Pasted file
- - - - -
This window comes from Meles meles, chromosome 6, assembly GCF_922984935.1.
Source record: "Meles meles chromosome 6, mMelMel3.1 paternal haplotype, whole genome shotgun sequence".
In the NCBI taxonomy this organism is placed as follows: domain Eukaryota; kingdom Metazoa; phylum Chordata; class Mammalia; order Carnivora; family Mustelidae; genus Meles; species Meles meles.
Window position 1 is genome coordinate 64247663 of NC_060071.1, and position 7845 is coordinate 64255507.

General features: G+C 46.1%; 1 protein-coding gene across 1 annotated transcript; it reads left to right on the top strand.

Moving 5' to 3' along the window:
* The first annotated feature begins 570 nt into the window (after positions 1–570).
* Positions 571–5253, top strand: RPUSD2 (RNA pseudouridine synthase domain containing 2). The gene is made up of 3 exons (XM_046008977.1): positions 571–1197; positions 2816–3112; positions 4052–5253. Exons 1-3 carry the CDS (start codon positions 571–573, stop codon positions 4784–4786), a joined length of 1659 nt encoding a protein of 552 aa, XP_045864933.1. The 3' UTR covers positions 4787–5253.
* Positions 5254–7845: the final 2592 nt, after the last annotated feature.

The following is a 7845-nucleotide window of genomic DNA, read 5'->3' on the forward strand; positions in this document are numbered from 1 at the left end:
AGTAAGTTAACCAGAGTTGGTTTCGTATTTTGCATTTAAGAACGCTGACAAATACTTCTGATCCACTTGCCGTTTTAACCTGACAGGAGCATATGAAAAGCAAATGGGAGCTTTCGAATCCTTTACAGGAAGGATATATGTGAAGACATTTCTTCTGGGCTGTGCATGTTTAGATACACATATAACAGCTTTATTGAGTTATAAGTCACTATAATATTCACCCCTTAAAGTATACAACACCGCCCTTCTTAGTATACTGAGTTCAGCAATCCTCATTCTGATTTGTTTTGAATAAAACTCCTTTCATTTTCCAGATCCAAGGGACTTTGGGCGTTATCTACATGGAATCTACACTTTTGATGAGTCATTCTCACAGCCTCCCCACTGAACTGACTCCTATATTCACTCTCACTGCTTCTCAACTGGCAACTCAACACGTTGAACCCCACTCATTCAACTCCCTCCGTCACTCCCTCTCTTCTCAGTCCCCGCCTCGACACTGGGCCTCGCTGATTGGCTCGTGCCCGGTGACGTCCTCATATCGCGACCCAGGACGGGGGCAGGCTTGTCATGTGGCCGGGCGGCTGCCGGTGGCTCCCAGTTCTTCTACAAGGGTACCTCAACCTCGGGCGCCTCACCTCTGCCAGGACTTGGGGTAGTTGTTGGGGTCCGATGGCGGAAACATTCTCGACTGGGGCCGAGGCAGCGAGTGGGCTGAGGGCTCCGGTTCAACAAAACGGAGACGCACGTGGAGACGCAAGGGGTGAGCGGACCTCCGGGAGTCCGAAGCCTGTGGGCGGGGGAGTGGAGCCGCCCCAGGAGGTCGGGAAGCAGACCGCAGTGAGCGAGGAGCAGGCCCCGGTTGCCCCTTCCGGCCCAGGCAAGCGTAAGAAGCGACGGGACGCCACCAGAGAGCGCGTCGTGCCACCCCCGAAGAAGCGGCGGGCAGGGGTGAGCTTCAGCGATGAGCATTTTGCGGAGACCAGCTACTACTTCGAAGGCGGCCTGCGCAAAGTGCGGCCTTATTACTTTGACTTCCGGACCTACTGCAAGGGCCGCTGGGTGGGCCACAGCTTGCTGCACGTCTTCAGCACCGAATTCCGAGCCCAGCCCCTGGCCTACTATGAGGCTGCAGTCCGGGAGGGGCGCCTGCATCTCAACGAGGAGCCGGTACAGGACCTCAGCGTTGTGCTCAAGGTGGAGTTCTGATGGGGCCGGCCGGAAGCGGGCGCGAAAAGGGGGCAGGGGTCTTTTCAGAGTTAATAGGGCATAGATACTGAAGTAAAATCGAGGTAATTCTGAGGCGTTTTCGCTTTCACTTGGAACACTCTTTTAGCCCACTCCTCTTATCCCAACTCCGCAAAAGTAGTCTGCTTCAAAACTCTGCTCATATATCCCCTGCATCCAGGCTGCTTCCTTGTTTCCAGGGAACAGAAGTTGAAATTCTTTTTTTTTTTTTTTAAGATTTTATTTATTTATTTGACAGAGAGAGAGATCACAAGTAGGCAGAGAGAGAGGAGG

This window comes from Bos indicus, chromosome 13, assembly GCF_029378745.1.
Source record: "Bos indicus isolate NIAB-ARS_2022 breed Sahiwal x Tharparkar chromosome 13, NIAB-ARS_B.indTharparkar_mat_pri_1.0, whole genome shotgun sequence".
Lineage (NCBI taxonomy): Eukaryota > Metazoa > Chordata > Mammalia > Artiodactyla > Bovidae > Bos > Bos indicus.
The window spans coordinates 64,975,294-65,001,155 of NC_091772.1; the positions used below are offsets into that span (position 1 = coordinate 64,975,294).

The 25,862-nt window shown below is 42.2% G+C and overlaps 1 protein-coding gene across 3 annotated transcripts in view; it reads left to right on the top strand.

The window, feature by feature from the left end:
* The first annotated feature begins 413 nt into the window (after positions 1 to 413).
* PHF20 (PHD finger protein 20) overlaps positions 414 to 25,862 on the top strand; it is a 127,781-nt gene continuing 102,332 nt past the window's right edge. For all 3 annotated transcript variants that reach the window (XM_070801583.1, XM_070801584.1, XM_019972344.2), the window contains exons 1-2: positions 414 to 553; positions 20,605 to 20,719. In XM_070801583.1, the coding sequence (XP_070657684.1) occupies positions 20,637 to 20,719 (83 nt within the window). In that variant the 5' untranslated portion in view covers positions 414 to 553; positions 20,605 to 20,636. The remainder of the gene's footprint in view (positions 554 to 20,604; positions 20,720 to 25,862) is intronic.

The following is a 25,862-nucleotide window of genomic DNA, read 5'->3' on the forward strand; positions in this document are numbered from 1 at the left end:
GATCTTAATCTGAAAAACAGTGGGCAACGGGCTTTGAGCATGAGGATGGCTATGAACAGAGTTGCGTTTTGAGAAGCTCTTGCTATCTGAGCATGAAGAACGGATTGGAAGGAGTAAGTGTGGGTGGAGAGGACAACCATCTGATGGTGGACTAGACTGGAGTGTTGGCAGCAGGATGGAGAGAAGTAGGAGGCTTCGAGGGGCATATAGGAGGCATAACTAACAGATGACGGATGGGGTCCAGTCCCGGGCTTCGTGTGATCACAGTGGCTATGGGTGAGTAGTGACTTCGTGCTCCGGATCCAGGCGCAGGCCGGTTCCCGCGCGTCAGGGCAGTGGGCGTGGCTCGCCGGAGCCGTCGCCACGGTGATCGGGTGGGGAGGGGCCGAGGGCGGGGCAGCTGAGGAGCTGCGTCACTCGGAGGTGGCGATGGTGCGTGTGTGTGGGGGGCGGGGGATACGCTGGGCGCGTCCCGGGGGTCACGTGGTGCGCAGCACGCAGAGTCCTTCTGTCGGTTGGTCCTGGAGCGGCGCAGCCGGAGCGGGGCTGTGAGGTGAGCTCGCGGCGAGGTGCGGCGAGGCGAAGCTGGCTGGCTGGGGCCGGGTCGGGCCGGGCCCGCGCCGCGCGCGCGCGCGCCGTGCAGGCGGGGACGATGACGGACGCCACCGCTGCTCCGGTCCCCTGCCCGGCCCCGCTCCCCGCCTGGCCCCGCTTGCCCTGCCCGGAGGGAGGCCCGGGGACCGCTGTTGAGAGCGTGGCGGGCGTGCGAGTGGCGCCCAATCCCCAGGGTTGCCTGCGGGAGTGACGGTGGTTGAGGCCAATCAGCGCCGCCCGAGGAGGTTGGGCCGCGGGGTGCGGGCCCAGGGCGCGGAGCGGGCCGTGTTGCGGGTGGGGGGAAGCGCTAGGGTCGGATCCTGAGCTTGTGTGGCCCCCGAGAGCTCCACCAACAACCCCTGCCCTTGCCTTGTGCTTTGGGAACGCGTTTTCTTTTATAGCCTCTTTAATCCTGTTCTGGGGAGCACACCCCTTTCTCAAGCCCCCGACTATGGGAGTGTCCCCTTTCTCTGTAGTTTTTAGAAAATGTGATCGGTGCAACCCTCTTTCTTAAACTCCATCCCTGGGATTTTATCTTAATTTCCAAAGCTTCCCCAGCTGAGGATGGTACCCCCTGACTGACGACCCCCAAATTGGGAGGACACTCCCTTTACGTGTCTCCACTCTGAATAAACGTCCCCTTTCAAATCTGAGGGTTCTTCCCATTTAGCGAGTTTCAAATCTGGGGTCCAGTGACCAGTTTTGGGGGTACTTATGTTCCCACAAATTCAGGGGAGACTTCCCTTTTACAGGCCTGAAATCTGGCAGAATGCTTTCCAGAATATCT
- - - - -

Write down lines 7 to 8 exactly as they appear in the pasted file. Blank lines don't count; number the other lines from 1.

* The first annotated feature begins 570 nt into the window (after positions 1–570).
* Positions 571–5253, top strand: RPUSD2 (RNA pseudouridine synthase domain containing 2). The gene is made up of 3 exons (XM_046008977.1): positions 571–1197; positions 2816–3112; positions 4052–5253. Exons 1-3 carry the CDS (start codon positions 571–573, stop codon positions 4784–4786), a joined length of 1659 nt encoding a protein of 552 aa, XP_045864933.1. The 3' UTR covers positions 4787–5253.